George Orwell Essay Politics

George Orwell, Politics and the English Language (First published in Horizon, April 1946)
Later reprinted in the collection Shooting an Elephant and Other Essays in 1950; "Politics and the English Language" can be found in Harvest Books' paperback "A Collection of Essays" (among other books).

George Orwell established himself as an important political writer with his two satires, Animal Farm and 1984, and in "Politics of the English Language" he again connects language and current events. But here he considers "not the literary use of language, but merely language as an instrument for expressing and not for concealing or preventing thought."

In Orwell's view, politics effects writing ("when the general atmosphere is bad, language must suffer") but writing also affects politics. Because the purpose of political speech is to smooth over horrific events and ideas, it infects our language with "euphemism, question-begging, and sheer cloudy vagueness," and that leads to acceptance of the intolerable, which in turn encourages politics. Orwell charges his audience to resist this vicious cycle by writing as clearly as possible, and he outlines his method for doing so.

In reading this essay, one must be aware of the political climate in which Orwell was writing; the end of World War II, the rise of the Soviet regime, the last year of British occupation of India � all of which Orwell had become politically involved in. But the impact of this essay even on today's audience cannot be underestimated. Simply googling the title shows how often the full text is disseminated.

The full text
Orwell as a political writer
Louis Menand's New Yorker article criticizing Orwell
A response to Menand's article
Orwell's theory of language being put to use
On the relevance of Orwell today
On the widespread abuse of the term "Orwellian"

Every time I've taught George Orwell’s famous 1946 essay on misleading, smudgy writing, “Politics and the English Language," to a group of undergraduates, we've delighted in pointing out the number of times Orwell violates his own rules—indulges some form of vague, “pretentious” diction, slips into unnecessary passive voice, etc.  It’s a petty exercise, and Orwell himself provides an escape clause for his list of rules for writing clear English: “Break any of these rules sooner than say anything outright barbarous.” But it has made us all feel slightly better for having our writing crutches pushed out from under us.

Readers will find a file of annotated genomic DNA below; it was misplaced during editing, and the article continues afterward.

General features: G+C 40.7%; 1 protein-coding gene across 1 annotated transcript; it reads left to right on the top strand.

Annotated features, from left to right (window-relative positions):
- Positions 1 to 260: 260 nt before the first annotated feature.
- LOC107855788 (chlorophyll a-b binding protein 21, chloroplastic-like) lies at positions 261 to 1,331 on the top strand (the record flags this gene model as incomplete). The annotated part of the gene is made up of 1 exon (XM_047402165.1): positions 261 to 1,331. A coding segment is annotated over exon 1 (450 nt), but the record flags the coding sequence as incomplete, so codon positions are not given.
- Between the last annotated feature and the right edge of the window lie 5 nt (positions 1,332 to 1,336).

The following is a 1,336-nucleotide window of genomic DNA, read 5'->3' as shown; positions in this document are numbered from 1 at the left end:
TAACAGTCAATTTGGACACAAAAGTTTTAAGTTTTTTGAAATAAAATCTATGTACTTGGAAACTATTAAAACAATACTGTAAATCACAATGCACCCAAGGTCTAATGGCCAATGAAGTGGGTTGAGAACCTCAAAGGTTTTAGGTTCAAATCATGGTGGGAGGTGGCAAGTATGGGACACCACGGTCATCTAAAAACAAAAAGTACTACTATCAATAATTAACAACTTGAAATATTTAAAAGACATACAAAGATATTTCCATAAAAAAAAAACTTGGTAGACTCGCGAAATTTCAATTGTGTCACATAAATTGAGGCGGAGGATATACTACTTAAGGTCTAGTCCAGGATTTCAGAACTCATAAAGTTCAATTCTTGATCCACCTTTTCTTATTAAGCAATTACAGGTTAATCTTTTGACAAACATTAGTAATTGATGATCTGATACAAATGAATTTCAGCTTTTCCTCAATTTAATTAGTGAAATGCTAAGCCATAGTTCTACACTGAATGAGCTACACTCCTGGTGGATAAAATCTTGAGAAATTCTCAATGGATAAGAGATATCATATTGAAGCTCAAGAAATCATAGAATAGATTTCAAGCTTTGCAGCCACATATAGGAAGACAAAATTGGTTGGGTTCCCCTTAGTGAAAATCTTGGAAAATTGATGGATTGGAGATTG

Orwell’s essay, writes the L.A. Times’ Pulitzer-Prize winning columnist Michael Hiltzik, “stands as the finest deconstruction of slovenly writing since Mark Twain’s “Fenimore Cooper’s Literary Offenses.” Where Twain’s essay takes on a pretentious academic establishment that unthinkingly elevates bad writing, “Orwell makes the connection between degraded language and political deceit (at both ends of the political spectrum).” With this concise description, Hiltzik begins his list of Orwell’s five greatest essays, each one a bulwark against some form of empty political language, and the often brutal effects of its “pure wind.”

One specific example of the latter comes next on Hiltzak’s list (actually a series he has published over the month) in Orwell’s 1949 essay on Gandhi. The piece clearly names the abuses of the imperial British occupiers of India, even as it struggles against the canonization of Gandhi the man, concluding equivocally that “his character was extraordinarily a mixed one, but there was almost nothing in it that you can put your finger on and call bad.” Orwell is less ambivalent in Hiltzak’s third choice, the spiky 1946 defense of English comic writer P.G. Wodehouse, whose behavior after his capture during the Second World War understandably baffled and incensed the British public. The last two essays on the list, “You and the Atomic Bomb” from 1945 and the early “A Hanging," published in 1931, round out Orwell's pre- and post-war writing as a polemicist and clear-sighted political writer of conviction. Find all five essays free online at the links below. And find some of Orwell's greatest works in our collection of Free eBooks.

1. "Politics and the English Language"

2. "Reflections on Gandhi"

3. "In Defense of P.G. Wodehouse"

4. "You and the Atomic Bomb"

5. "A Hanging"

Related Content:

George Orwell’s 1984: Free eBook, Audio Book & Study Resources

The Only Known Footage of George Orwell (Circa 1921)

George Orwell and Douglas Adams Explain How to Make a Proper Cup of Tea

Josh Jones is a writer and musician based in Durham, NC. Follow him at @jdmagness

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